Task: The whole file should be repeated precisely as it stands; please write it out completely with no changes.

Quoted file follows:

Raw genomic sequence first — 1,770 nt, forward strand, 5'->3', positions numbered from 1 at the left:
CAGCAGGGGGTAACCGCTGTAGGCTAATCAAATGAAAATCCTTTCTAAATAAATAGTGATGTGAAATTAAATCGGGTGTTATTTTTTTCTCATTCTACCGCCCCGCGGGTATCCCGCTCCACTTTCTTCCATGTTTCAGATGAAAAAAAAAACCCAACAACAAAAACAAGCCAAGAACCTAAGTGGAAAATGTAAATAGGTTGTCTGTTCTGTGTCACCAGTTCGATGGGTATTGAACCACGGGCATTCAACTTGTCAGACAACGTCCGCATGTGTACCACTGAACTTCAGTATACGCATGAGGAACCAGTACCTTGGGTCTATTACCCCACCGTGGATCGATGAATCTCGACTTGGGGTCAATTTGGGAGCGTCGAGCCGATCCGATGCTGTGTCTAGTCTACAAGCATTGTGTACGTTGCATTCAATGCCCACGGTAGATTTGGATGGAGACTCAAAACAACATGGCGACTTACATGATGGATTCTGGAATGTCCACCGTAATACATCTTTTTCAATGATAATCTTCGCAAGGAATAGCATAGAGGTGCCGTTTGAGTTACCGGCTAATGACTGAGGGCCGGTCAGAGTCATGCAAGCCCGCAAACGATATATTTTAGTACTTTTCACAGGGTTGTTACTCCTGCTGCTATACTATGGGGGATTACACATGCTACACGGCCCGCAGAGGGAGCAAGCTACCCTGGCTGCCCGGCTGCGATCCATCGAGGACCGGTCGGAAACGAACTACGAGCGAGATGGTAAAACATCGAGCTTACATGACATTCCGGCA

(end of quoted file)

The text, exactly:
Raw genomic sequence first — 1,770 nt, forward strand, 5'->3', positions numbered from 1 at the left:
CAGCAGGGGGTAACCGCTGTAGGCTAATCAAATGAAAATCCTTTCTAAATAAATAGTGATGTGAAATTAAATCGGGTGTTATTTTTTTCTCATTCTACCGCCCCGCGGGTATCCCGCTCCACTTTCTTCCATGTTTCAGATGAAAAAAAAAACCCAACAACAAAAACAAGCCAAGAACCTAAGTGGAAAATGTAAATAGGTTGTCTGTTCTGTGTCACCAGTTCGATGGGTATTGAACCACGGGCATTCAACTTGTCAGACAACGTCCGCATGTGTACCACTGAACTTCAGTATACGCATGAGGAACCAGTACCTTGGGTCTATTACCCCACCGTGGATCGATGAATCTCGACTTGGGGTCAATTTGGGAGCGTCGAGCCGATCCGATGCTGTGTCTAGTCTACAAGCATTGTGTACGTTGCATTCAATGCCCACGGTAGATTTGGATGGAGACTCAAAACAACATGGCGACTTACATGATGGATTCTGGAATGTCCACCGTAATACATCTTTTTCAATGATAATCTTCGCAAGGAATAGCATAGAGGTGCCGTTTGAGTTACCGGCTAATGACTGAGGGCCGGTCAGAGTCATGCAAGCCCGCAAACGATATATTTTAGTACTTTTCACAGGGTTGTTACTCCTGCTGCTATACTATGGGGGATTACACATGCTACACGGCCCGCAGAGGGAGCAAGCTACCCTGGCTGCCCGGCTGCGATCCATCGAGGACCGGTCGGAAACGAACTACGAGCGAGATGGTAAAACATCGAGCTTACATGACATTCCGGCA